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How to Clean Grout: Cleaning Colored & White Grout

Revive your grout and kill mold with these tips.

Many homeowners don’t realize just how dirty their grout is until they clean it thoroughly. Some are even surprised to learn that they had white grout all along.

If you want to clean your floor grout and remove mold, we’ll show you how. There are many ways to clean grout, but this depends on a few factors, such as color and sealant.

We’ve got nine methods to share with you. This will ensure you find one that actually works for your grout.

Key Takeaways

  • Grout can absorb dirt and spills, causing stains and providing a breeding ground for mold.
  • Colored grout should be cleaned with specialized cleaners, while white grout can be cleaned with hydrogen peroxide or vinegar.
  • Sealed grout requires different cleaning methods than unsealed grout, and natural stone tiles need special care.
  • Various cleaning methods include hydrogen peroxide, baking soda, dish soap, oxygenated bleach, steam cleaners, and homemade solutions like vinegar or lemon juice.

Why Cleaning Grout Is Important

Because of the components grout is made of, it’s highly porous and will absorb dirt and spills. This will eventually stain your lines, making them look discolored and downright filthy.

Grout in areas with high moisture, such as bathroom floors, can become a thriving spot for mold. Dark areas around the toilet, behind a sink, in the shower, or tight corners, are perfect for mold to settle (1).

Unfortunately, getting rid of these potential health hazards isn’t an easy task. Regular cleaning and adequate ventilation can make all the difference.

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Colored vs. White Grout

Grout comes in all different colors. Depending on the color of your grout, your cleaning approach may vary. Let’s walk through everything you need to know about colored vs. white grout.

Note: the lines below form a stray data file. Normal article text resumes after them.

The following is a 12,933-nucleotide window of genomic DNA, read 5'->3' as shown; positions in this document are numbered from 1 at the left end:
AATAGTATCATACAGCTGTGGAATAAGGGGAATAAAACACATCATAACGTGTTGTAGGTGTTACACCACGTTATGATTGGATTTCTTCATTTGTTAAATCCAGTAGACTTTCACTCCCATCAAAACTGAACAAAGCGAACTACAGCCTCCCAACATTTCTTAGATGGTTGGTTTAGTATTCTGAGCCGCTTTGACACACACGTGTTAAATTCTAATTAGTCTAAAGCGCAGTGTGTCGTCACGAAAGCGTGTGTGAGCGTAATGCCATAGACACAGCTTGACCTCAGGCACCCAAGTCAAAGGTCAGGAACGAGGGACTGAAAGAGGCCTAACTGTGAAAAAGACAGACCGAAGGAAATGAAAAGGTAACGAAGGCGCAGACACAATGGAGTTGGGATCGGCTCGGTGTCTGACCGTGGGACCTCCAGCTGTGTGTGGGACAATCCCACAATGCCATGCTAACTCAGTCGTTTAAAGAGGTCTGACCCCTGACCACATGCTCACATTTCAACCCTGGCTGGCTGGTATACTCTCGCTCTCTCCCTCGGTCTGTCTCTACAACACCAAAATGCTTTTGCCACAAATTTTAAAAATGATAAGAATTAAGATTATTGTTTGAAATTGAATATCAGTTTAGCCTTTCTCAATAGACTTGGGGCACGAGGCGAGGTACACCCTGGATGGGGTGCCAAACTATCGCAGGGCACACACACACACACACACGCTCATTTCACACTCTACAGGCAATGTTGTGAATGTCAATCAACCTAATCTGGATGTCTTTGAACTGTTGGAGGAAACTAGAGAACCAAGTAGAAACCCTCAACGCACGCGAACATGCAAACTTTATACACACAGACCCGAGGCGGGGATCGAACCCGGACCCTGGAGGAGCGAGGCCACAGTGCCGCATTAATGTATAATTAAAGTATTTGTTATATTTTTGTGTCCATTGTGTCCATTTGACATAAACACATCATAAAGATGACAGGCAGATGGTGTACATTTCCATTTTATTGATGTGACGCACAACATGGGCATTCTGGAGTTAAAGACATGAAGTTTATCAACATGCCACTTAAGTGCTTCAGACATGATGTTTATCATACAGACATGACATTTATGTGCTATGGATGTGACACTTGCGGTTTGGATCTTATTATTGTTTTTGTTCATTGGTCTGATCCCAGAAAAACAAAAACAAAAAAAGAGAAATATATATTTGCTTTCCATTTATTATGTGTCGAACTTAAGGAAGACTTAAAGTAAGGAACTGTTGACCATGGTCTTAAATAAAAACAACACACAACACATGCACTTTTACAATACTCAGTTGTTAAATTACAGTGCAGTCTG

1. Colored Grout

Avoid using bleach when cleaning colored grout. Bleach will discolor the grout and damage the tile depending on the type (natural stone, for example).

Some home remedies suggest the use of hydrogen peroxide. This may be a milder bleach, but it can still cause some damage and dull down the grout’s color.

You can find colored grout cleaners at any home improvement store, and they’re relatively safe to use. However, you should still read the label to ensure it’s right for your needs.

You can also use special products if your colored grout has been stained beyond repair. Try a Grout Pen in a suitable color — these will restore the look of your grout.

Do A Test

Always test a new product or cleaner in an inconspicuous area before use. If you notice any discoloration or damage, avoid using that product and find a different one.

2. White Grout

White grout can become stained and filthy very quickly. However, if well-maintained, white grout can also bring a luxurious look and feel to a room.

Cleaning white grout can require some scrubbing, depending on how dirty it is. For this, you can use hydrogen peroxide to boost the process. A half and half mixture of white vinegar and water is also a very effective — and natural — way to clean white grout.

Sealed vs. Unsealed Grout

Since the most commonly used grout is porous cement-based, you should seal it. However, there are instances where it might be better to leave it unsealed.

1. Sealed

A sealer works by penetrating the grout and blocking the “pores.” This makes it impossible for fluids to penetrate later on.

Cleaning sealed tiles is reasonably easy. Because it’s sealed, the grout won’t be as dirty as unsealed. If you’re deep cleaning your tiles, it may just be enough to clean the grout.

There is debate on whether you can use vinegar to clean sealed grout.

However, making a diluted mix of vinegar and water in a spray bottle and applying it lightly should be just fine. Avoid leaving the vinegar on the grout for an extended time and repeat the process if necessary.

If you have natural stone tiles, avoid using vinegar as it will etch the surface.

2. Unsealed

Leaving your grout unsealed depends on the type. The common cementitious grout is porous and should be sealed. However, other types of grout don’t need a sealant.